Those who have reserved a grave cannot sell that grave.
The City of Ekurhuleni would like to dispel the misconception that the reservation of a grave confers ownership of such a burial site and entitles the burial site applicant to sell that right of use to a third party.
“Reservation of a grave does not confer any form of ownership of a grave. It only gives one the right to bury a loved one in the grave,” said Themba Gadebe, spokesperson for the metro.
Graves can only be purchased from the city as and when required for immediate use.
Nevertheless, a person who has reserved a grave may cancel the reservation of the grave and get a refund, while the city will reallocate the same to others in need.
The reservation of graves is governed through the cemeteries and crematorium by-laws. In the event where the person who has reserved a grave is deceased, the family or heirs may relinquish the right to use the unused grave back to the city.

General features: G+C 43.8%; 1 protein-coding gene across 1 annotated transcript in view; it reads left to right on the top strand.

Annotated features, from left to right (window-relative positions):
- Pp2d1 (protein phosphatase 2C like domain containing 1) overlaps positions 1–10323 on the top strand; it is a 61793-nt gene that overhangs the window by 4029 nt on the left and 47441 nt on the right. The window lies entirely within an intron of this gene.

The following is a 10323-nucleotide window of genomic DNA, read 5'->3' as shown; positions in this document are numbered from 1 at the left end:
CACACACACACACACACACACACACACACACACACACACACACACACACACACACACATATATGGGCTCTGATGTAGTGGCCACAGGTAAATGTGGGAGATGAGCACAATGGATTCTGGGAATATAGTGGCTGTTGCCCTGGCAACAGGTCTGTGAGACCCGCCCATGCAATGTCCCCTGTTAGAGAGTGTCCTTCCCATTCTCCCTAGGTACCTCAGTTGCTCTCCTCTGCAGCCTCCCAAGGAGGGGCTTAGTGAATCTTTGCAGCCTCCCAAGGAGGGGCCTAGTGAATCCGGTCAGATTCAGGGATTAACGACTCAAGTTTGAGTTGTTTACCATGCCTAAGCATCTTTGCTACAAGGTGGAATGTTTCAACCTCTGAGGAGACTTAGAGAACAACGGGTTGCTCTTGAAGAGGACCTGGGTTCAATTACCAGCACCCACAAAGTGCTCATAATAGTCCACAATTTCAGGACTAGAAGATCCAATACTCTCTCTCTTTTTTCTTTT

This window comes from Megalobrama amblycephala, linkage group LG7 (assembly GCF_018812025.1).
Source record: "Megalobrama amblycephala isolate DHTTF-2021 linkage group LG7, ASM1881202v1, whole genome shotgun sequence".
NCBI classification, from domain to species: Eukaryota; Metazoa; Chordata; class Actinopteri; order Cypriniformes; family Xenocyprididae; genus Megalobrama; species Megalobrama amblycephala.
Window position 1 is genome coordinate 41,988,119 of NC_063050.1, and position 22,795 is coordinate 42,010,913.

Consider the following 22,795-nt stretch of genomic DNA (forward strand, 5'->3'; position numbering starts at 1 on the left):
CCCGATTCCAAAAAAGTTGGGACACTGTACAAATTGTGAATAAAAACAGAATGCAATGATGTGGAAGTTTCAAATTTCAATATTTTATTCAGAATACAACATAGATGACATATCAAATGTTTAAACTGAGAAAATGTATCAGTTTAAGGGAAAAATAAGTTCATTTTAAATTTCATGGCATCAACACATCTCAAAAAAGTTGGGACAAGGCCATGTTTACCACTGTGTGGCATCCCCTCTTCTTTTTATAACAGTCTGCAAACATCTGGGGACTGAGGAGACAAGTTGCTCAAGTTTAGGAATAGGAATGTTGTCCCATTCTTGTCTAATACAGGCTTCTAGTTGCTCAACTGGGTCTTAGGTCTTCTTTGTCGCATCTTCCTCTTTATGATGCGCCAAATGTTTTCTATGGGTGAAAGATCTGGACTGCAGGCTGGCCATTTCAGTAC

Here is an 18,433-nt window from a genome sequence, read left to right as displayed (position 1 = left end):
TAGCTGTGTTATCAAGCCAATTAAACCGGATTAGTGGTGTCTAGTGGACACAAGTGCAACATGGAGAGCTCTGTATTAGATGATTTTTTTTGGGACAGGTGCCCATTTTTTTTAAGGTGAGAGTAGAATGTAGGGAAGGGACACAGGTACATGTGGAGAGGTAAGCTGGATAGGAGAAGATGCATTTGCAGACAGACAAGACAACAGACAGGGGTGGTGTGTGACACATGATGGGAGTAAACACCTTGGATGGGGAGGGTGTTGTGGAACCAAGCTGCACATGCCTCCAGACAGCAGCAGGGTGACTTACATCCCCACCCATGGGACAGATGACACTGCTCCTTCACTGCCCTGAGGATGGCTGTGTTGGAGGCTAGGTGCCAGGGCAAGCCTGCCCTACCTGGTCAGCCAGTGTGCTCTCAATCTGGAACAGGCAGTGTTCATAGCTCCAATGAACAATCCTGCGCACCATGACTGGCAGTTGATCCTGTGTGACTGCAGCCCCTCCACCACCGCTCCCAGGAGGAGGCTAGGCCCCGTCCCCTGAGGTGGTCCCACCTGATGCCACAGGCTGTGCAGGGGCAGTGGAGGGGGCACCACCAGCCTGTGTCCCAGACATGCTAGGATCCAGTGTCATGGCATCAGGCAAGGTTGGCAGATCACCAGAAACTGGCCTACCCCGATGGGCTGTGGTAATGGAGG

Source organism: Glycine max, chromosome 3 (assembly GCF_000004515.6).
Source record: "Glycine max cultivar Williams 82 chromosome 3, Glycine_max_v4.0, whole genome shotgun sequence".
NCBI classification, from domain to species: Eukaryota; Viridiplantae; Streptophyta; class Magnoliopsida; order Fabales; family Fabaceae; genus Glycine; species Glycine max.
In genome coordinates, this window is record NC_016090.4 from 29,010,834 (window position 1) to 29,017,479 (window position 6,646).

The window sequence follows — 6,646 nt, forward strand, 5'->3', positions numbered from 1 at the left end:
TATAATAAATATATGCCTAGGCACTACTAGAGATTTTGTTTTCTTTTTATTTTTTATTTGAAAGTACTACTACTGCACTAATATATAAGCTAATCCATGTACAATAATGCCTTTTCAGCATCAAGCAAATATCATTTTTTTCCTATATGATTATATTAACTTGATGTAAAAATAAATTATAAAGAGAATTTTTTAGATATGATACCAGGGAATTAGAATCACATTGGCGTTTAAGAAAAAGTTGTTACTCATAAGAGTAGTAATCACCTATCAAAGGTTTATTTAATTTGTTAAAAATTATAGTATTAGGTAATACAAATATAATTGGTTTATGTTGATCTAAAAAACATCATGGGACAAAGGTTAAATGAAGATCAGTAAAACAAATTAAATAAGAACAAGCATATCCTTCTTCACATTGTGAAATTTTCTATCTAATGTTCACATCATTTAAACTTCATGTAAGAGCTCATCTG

“According to the city’s by-laws on cemeteries and crematoriums, the transferring of rights in respect of existing reserved graves or selling of a reserved unused grave is prohibited. However, the city may revoke a reservation on application by the person who has reserved it and refund the interment fee applicable at the time of the application,” Gadebe added.
Applications for rescinding of a reservation can be submitted to the cemetery officer where the grave concerned is located for further processing.
If the applicant for a reserved grave is deceased, a person intending to get a refund for a reserved grave has to bring an affidavit indicating he/she can transact on behalf of the other family members or heirs.
The affidavit has to also state the concerned family members or heirs are entitled to receive the proceeds from the reserved grave. This affidavit has to be submitted together with an application to the cemetery office at the cemetery where the unused grave is.